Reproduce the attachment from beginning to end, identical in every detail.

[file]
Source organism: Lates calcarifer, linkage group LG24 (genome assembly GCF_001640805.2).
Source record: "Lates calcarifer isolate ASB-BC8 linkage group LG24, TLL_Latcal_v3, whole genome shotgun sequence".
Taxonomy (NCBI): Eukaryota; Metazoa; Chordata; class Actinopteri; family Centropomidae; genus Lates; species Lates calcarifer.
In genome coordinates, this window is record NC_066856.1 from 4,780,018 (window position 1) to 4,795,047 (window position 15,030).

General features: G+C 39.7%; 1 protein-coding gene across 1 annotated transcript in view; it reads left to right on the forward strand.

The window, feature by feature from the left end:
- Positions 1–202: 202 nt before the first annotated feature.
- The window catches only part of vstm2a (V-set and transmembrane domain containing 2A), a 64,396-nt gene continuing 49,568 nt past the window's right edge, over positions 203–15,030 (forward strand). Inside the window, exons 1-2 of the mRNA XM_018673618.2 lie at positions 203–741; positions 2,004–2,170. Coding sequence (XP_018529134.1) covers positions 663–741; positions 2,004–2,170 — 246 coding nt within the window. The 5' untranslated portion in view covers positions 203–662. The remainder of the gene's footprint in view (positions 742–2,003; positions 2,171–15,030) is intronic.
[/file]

Source organism: Lates calcarifer, linkage group LG24 (genome assembly GCF_001640805.2).
Source record: "Lates calcarifer isolate ASB-BC8 linkage group LG24, TLL_Latcal_v3, whole genome shotgun sequence".
Taxonomy (NCBI): Eukaryota; Metazoa; Chordata; class Actinopteri; family Centropomidae; genus Lates; species Lates calcarifer.
In genome coordinates, this window is record NC_066856.1 from 4,780,018 (window position 1) to 4,795,047 (window position 15,030).

General features: G+C 39.7%; 1 protein-coding gene across 1 annotated transcript in view; it reads left to right on the forward strand.

The window, feature by feature from the left end:
- Positions 1–202: 202 nt before the first annotated feature.
- The window catches only part of vstm2a (V-set and transmembrane domain containing 2A), a 64,396-nt gene continuing 49,568 nt past the window's right edge, over positions 203–15,030 (forward strand). Inside the window, exons 1-2 of the mRNA XM_018673618.2 lie at positions 203–741; positions 2,004–2,170. Coding sequence (XP_018529134.1) covers positions 663–741; positions 2,004–2,170 — 246 coding nt within the window. The 5' untranslated portion in view covers positions 203–662. The remainder of the gene's footprint in view (positions 742–2,003; positions 2,171–15,030) is intronic.